Jered Weaver was scratched from his scheduled start with a stomach virus and the Rays capitalized with five first-inning runs off replacement Tyler Chatwood, but Los Angeles battled back and won on Hank Conger ground out in the eighth. With Vernon Wells and Torii Hunter on first and third with one out, Conger was thrown out on a bouncer to second and Wells forced a rundown that allowed Hunter to score what held as the winner. Weaver, the league’s only six-game winner, is now planned to start Monday against the Red Sox.

Other scores from Sunday: New York 5, Toronto 2; Boston 3, Seattle 2; Oakland 7, Texas 2; Kansas City 10, Minnesota 3; Washington 5, San Francisco 2; Houston 5, Milwaukee 0; Baltimore 6, Chicago 4; Pittsburgh 8, Colorado 4; Florida 9, Cincinnati 5; San Diego 7, Los Angeles 0; Arizona 4, Chicago 3; Now York 2, Philadelphia 1 (14).


Game Balls:

  • The Plate: Kansas City’s Mike Aviles hit a three-run homer and went 3-for-5 with two runs and four RBI in a 10-3 win over the Twins.
  • The Mound: Houston’s Bud Norris came up four outs short of a complete-game shutout, holding Milwaukee to three hits and striking out 11 in a 5-0 win.


Monday’s Game of the Day:

Assuming he’s over his stomach virus, Jered Weaver (6-0, 0.99 ERA) will put his perfect season on the line at Fenway against Clay Buchholz (1-3, 5.33) and the Red Sox. Weaver, who was scratched Sunday in Tampa Bay with the illness, comes in having given up just five earned runs in five starts and fresh off a 10-K strikeout in a 5-0 win against Oakland.

A proud day for the Braves

49491.jpgNice day not to be working in public relations for the Atlanta Braves, hey? Atlanta announced this afternoon it’s placing pitching coach Roger McDowell (of second spiiter fame) on indefinite leave in wake of offensive remarks he made to fans in San Francisco last weekend, a couple hours after news broke that starting pitcher Derek Lowe was booked for DUI and reckless driving last night.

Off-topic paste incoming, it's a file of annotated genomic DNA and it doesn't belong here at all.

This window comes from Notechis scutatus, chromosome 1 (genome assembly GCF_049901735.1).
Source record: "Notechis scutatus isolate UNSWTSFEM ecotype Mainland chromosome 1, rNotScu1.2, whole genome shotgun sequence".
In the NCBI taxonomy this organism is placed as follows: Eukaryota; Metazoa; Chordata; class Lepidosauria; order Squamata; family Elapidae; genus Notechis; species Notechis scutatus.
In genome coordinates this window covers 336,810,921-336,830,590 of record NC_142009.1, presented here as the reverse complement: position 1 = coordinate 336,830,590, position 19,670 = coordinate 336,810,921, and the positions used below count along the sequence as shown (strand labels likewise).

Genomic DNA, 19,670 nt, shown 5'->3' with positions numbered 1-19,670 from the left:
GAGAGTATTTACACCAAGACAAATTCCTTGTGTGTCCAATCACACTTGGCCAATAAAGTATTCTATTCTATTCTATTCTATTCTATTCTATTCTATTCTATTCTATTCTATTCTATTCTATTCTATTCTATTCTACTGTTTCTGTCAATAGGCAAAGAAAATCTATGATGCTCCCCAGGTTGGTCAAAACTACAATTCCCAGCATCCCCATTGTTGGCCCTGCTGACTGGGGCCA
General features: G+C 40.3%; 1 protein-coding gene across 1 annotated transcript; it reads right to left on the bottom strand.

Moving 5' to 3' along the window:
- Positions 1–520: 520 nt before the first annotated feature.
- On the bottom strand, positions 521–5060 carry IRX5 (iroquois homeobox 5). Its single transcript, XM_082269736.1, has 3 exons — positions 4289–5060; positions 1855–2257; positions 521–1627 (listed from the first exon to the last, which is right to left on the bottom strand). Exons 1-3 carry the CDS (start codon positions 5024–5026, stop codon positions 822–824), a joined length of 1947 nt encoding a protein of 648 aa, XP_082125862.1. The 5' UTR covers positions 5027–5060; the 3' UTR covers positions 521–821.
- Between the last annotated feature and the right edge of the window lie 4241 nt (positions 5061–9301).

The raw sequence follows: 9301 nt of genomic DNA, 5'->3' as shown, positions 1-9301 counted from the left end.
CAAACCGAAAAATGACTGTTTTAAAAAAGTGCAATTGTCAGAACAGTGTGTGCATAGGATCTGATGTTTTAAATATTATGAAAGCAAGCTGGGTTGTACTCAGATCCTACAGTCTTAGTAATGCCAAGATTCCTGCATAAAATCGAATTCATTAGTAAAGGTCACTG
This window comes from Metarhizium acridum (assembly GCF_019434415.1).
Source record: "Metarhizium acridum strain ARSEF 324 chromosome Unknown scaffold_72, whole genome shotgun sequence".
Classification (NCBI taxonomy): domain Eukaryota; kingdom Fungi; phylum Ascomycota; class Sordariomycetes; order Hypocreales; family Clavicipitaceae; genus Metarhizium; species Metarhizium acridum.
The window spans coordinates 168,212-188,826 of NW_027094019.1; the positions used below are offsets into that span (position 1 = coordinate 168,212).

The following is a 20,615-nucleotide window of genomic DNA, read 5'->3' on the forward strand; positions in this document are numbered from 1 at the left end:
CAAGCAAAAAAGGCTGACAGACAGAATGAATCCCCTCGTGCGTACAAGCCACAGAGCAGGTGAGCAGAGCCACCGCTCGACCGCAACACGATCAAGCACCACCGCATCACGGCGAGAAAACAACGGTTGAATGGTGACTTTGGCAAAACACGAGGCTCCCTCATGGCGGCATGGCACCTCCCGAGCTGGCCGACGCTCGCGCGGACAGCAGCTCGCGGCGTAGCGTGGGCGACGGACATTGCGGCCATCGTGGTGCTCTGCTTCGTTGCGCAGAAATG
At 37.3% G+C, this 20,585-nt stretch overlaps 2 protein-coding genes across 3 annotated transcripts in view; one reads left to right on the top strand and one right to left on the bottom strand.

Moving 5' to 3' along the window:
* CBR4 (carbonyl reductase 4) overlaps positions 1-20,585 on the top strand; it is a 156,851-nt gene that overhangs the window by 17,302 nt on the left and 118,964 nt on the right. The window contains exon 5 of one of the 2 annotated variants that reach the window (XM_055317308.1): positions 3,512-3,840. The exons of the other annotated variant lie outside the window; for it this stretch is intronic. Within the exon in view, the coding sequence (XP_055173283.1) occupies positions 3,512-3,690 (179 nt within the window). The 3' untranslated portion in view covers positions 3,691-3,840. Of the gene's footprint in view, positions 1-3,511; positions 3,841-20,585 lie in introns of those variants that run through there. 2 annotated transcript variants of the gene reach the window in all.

A San Francisco family held a press conference a couple days ago claiming McDowell, who was known as the league’s biggest jokester in his playing days and made a memorable cameo on Seinfeld about 20 years ago (has it really been off-air since 1998?), made homophobic remarks to three men behind the Braves’ dugout prior to Saturday’s game. The father, Justin Quinn, sitting nearby with his wife and two daughters, called McDowell out, to which he allegedly responded “How much are your teeth worth?”. McDowell since released a statement apologizing for his actions, but was still sent home by Atlanta for at least this weekend’s series at Turner Field against the Cardinals. Probably saves some distraction, as well ensures a bit more safety for the people sitting around the team’s dugout.

First off, I’m not gonna make an excuse for McDowell. Was there a reason, though? Maybe he was having a bad weekend. Maybe the three fans he originally called out — “Are you a **** couple or a threesome”, he allegedly said — were giving him a hard time. Maybe McDowell is just a bad person. Either way, he’s responsible for getting himself out of this whole mess, or risk not getting another job in baseball. There’s no word on how long the Braves intend to keep him sidelined, but I’m guessing public perception will have a large role in the decision whether or not to bring him back.

Lowe, who’s in the third year of a four-year, $60 million deal, was pulled over last night around 10pm for racing on an Atlanta street and charged after failing a field sobriety test. He last pitched in a loss in San Diego on Monday, and is 2-3 with a 3.21 ERA in six starts this season.

King Zorilla

ap-6c9ae4e9c621427887a906df32701952.jpgStep aside, LeBron — there’s a new king, and his name is Ben Zobrist. Tampa Bay’s Mr. Everything did about a month’s work of damage in yesterday’s doubleheader at Target Field against the Twins, tying a (Devil) Rays record with eight RBIs, courtesy of a single, two doubles and a three-run homer in a 15-3 win in the opener and following with a single, double, two-run homer and a pair of RBI in a 6-1 win in the nightcap. Not a bad little line of 7-for-10 with three doubles, two homers, five runs and 10 RBI for a day’s work.